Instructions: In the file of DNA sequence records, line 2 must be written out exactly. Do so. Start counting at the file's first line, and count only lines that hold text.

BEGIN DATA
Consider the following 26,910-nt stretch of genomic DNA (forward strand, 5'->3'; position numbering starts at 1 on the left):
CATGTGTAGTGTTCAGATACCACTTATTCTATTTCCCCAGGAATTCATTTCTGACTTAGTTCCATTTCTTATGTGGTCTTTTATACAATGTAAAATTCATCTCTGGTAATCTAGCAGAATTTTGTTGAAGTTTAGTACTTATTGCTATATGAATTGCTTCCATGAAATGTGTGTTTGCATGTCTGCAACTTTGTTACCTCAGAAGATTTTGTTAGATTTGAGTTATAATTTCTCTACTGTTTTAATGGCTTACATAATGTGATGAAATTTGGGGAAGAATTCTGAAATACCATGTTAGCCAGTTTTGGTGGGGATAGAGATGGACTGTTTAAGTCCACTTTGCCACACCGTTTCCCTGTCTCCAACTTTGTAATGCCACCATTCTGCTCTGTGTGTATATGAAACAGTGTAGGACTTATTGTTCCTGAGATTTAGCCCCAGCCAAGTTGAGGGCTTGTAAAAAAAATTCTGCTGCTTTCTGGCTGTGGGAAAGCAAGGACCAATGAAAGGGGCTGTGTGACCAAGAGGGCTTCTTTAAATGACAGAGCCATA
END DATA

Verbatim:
CATGTGTAGTGTTCAGATACCACTTATTCTATTTCCCCAGGAATTCATTTCTGACTTAGTTCCATTTCTTATGTGGTCTTTTATACAATGTAAAATTCATCTCTGGTAATCTAGCAGAATTTTGTTGAAGTTTAGTACTTATTGCTATATGAATTGCTTCCATGAAATGTGTGTTTGCATGTCTGCAACTTTGTTACCTCAGAAGATTTTGTTAGATTTGAGTTATAATTTCTCTACTGTTTTAATGGCTTACATAATGTGATGAAATTTGGGGAAGAATTCTGAAATACCATGTTAGCCAGTTTTGGTGGGGATAGAGATGGACTGTTTAAGTCCACTTTGCCACACCGTTTCCCTGTCTCCAACTTTGTAATGCCACCATTCTGCTCTGTGTGTATATGAAACAGTGTAGGACTTATTGTTCCTGAGATTTAGCCCCAGCCAAGTTGAGGGCTTGTAAAAAAAATTCTGCTGCTTTCTGGCTGTGGGAAAGCAAGGACCAATGAAAGGGGCTGTGTGACCAAGAGGGCTTCTTTAAATGACAGAGCCATA